Trompé Setsuled (setsuled) wrote,
Trompé Setsuled

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Why Bother with the 18th Century if George Washington Isn't Involved?

I've been seeing this new Sleepy Hollow getting talked about on io9 where a couple writers seem to be thoroughly ecstatic about it. It seemed like some of it may be due to bribery since the articles feature a couple statements that are simply too ridiculous to take at face value, like this article which asks, "How will the Sleepy Hollow show be different than Tim Burton's movie?" As though that's where it all began. The interview is with executive producer Len Wiseman;

But he was attracted to the idea of trying to find a new take on this story and get back to its roots. "In the original Washington Irving story, the origin of Headless — he's created in a battle of the Revolutionary War, which is something that we were able to depict in ours. There's a battle scene."

I like to think I'm not such a sourpuss. I can enjoy a pastiche. I like Hammer movies. I thought maybe I should come down off my obstinate plough-horse ("Gunpowder") and give this show a chance.

First of all, this show in no way takes the story back to its roots. I would put money on this being the most divergent adaptation ever made. The Tim Burton movie, with all the liberties it took, at least kept in place the theme of the city dweller running afoul of rural custom. At least the character of Ichabod Crane was a little silly, even if he was better looking than the man in the story and a crime fighter.

Aside from names, I don't think there are more than three aspects of the original story preserved. Ichabod Crane is still male. Sleepy Hollow is still a place where people live. Katrina is still a woman. Beyond these most superficial of details, there's little here that would connect the show with Washington Irving's story.

But is it fun? Well, not for me. It's pretty milquetoast with a lot of lazy writing.

Nicole Beharie is charming as modern day police lieutenant Abbie Mills who meets Ichabod after he wakes up from an over two hundred year enchanted slumber in a cave. There are a couple cute pieces of humour about his interactions with the modern world though nothing as clever as "Rip Van Winkle".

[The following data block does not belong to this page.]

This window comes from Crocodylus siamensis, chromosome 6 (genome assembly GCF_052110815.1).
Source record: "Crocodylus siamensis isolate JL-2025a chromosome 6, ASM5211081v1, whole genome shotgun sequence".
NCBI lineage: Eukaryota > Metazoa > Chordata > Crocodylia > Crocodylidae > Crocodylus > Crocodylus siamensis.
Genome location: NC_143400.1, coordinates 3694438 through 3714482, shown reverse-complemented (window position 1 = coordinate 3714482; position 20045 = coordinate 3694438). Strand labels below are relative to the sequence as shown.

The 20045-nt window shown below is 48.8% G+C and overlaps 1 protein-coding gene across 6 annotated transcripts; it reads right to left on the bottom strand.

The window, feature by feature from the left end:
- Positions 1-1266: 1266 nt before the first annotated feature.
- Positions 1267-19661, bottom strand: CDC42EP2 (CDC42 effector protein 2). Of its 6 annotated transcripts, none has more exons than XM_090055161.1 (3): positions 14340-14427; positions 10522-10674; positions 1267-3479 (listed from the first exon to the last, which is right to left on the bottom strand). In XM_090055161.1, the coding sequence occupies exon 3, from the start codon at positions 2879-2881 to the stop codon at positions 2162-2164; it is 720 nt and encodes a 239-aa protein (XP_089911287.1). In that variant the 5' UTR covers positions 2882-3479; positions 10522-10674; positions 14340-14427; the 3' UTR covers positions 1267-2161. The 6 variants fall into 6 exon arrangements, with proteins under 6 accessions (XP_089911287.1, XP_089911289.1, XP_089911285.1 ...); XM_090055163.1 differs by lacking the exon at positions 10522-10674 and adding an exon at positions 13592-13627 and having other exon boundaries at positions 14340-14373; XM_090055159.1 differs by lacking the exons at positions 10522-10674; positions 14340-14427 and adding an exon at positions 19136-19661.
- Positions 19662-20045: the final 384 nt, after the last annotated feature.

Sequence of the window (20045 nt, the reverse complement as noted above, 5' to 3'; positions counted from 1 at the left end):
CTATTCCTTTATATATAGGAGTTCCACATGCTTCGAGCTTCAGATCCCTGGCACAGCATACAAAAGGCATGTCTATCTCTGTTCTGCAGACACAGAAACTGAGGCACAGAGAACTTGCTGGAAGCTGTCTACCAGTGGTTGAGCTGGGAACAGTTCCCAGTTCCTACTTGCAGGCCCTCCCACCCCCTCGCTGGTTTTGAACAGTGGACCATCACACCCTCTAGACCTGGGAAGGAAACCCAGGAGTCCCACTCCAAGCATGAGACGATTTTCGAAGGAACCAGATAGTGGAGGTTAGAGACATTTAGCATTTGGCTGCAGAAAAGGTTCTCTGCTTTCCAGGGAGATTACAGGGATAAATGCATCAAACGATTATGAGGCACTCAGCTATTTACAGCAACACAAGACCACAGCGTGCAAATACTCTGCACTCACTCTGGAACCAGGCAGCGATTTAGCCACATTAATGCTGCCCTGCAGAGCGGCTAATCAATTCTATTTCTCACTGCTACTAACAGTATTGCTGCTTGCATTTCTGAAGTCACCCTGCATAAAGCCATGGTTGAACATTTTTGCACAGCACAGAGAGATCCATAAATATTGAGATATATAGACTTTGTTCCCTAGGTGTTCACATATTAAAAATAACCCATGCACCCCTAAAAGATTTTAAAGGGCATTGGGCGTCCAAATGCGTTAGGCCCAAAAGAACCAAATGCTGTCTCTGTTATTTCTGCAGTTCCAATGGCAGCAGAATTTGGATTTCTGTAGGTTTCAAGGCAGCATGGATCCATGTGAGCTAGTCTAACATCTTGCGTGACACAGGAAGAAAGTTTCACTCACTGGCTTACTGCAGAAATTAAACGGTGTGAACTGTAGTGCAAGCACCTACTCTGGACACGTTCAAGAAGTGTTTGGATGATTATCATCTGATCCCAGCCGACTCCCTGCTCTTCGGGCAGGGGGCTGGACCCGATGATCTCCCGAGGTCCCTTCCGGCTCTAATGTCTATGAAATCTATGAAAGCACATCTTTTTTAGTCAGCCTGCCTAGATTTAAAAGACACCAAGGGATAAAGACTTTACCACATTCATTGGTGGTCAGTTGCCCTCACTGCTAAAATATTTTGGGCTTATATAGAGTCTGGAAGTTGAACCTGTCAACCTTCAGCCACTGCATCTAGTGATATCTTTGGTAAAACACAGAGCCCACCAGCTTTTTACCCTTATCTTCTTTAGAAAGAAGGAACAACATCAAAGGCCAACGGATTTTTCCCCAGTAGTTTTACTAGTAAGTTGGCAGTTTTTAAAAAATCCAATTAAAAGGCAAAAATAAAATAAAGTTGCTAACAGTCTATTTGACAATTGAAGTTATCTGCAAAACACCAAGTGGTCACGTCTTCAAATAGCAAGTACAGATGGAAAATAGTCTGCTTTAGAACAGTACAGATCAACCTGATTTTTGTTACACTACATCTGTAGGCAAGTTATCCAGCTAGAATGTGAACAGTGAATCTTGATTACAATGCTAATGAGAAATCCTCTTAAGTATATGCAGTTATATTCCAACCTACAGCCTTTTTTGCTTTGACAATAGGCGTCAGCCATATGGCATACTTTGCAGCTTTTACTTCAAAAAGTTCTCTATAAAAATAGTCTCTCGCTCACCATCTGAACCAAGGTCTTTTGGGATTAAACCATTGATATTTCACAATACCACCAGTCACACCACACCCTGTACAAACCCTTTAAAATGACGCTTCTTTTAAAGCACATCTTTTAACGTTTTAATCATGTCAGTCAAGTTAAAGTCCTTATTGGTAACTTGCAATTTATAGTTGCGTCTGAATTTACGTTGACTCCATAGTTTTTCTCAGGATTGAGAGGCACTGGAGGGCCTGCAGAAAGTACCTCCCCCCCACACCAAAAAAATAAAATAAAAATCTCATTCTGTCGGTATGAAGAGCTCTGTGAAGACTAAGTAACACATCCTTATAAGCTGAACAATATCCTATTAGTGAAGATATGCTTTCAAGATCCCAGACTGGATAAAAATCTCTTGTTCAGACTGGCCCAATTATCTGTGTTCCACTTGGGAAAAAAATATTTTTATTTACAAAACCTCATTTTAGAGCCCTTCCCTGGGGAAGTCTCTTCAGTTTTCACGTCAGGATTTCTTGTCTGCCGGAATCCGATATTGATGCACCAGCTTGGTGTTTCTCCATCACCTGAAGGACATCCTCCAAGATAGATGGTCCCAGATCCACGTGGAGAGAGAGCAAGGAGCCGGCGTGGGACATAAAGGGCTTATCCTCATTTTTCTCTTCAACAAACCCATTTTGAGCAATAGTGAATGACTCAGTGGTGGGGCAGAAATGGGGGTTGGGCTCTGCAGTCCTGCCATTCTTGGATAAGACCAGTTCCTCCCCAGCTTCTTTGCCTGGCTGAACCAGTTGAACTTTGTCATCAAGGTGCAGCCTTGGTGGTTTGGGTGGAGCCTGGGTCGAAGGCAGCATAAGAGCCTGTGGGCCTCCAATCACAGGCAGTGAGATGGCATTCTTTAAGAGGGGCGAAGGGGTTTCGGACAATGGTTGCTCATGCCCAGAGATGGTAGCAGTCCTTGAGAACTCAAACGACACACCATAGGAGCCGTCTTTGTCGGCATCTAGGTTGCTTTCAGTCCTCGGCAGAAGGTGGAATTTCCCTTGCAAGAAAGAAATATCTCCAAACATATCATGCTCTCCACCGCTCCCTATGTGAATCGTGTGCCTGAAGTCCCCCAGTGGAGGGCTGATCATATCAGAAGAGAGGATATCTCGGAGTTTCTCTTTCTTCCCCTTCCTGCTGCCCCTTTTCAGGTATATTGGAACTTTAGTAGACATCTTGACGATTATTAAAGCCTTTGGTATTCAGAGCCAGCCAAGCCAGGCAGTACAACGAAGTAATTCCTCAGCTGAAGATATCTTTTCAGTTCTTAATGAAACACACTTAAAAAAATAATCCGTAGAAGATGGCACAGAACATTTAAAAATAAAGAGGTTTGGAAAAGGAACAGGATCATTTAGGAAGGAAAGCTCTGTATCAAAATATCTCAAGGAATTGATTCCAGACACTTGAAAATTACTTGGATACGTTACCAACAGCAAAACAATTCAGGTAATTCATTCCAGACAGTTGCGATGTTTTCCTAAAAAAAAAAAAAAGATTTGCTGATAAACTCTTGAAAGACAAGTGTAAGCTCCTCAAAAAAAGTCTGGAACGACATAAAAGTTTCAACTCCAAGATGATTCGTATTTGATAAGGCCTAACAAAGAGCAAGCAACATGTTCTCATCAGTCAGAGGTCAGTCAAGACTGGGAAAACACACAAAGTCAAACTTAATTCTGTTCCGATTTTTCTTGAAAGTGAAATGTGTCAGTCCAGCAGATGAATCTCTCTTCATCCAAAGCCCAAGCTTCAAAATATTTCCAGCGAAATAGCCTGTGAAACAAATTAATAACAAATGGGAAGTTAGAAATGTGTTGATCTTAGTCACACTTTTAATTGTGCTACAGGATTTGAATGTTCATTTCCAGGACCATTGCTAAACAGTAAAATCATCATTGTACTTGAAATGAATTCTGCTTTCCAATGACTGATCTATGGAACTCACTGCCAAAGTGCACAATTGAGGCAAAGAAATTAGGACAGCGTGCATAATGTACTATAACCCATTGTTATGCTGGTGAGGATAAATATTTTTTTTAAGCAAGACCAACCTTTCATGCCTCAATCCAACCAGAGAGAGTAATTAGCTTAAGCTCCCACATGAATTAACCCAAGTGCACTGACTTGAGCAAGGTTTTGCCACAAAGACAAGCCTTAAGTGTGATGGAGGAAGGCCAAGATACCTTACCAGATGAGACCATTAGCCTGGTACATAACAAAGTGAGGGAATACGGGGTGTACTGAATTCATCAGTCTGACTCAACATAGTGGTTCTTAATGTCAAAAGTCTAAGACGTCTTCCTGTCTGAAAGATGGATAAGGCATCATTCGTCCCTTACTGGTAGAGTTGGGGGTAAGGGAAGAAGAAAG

Abbie's partner is killed by the Headless Horseman, who in this version is not the ghost of a Hessian or Brom Bones in disguise but rather one of the four horsemen of the Apocalypse, who was somehow under the employ of Britain during the Revolutionary War. Abbie calls in that there's an officer down and across town an officer played by John Cho receives the call and is on his way to assist but stops to arrest and take back to the station the recently awakened Ichabod Crane apparently for jaywalking.

This is the show's extremely, bafflingly lazy way of getting Ichabod and Abbie together.

It's pretty obvious what kind of demographic the show's aiming for. The cute Abbie has buried her heart since witnessing something supernatural in her youth that no-one believed really happened to her, and the handsome, brilliant, strong, aristocratic and somehow vulnerable Ichabod personifies evidence that there really is magic in the world.

There're a lot of standard supernatural cop show moments, particularly the end where Abbie's superior all but says, "Okay, until all this is sorted out, you two are stuck with each other--I'm making you partners!"

What fascinates me is how the changes made to Ichabod's character reflect what audiences need in their fantasies nowadays. In the original story, Ichabod is an impoverished, American, itinerant school teacher who's forced to lodge with the parents of his students, doing odd jobs in return. He's physically peculiar looking, though his education lends him some attractiveness to the women of the remote village. He's really smitten by Katrina Van Tassel, but a lot of his pursuit of her is motivated by her father's wealth and he hopes to be delivered from his tramp-like lifestyle. His primary rival is Brom Bones, and Ichabod is no match for him physically, not being an athletic specimen by any means.

Ichabod Crane in the new show is not only a war hero, General Washington personally enlists him to battle the mysterious horsemen who Ichabod eventually beheads personally after shooting him in the chest from range, knocking him off his horse. He's still a teacher, but no pathetic wandering schoolmaster he--no, he was a professor of history at Oxford. Instead of a man of shaky moral convictions, this Ichabod is an Englishman who defected to the side of the American colonists, compelled by his conscience. And he's pretty conventionally handsome.

One of the io9 reviews says the show's "leads are well-acted and already being fleshed out beyond the tropes they’re starting from." I would say the exact opposite is taking place--fleshed out characters have quite obviously been dumped for modern supernatural romance tropes. You know, I don't think anyone at io9 has ever read "The Legend of Sleepy Hollow".

Sonnet of the Daleks by setsuled

Twitter Sonnet of the Daleks

Silver cylinders wag plungers at Earth.
Offended voices raise as they all point.
Tinsel fingers from an egg beater berth.
Eye stalks swivel slowly in socket joint.
Frozen blue springs keep a snug cornea.
Lidless lenses restlessly demand death.
Green yolks are perpetual hernia.
Panicked cursors count more days than Macbeth.
Pulsing, gentle garbage disposal womb.
Outrage ignites here before all crime.
Immortal metal sheathes a lousy tomb.
Shining slimy suns are born all the time.
Rice pudding placates no kettle of hate.
White hot space machines have no time for fate.
Tags: dalek, doctor who, len wiseman, literature, sleepy hollow, television, the legend of sleepy hollow, washington irving

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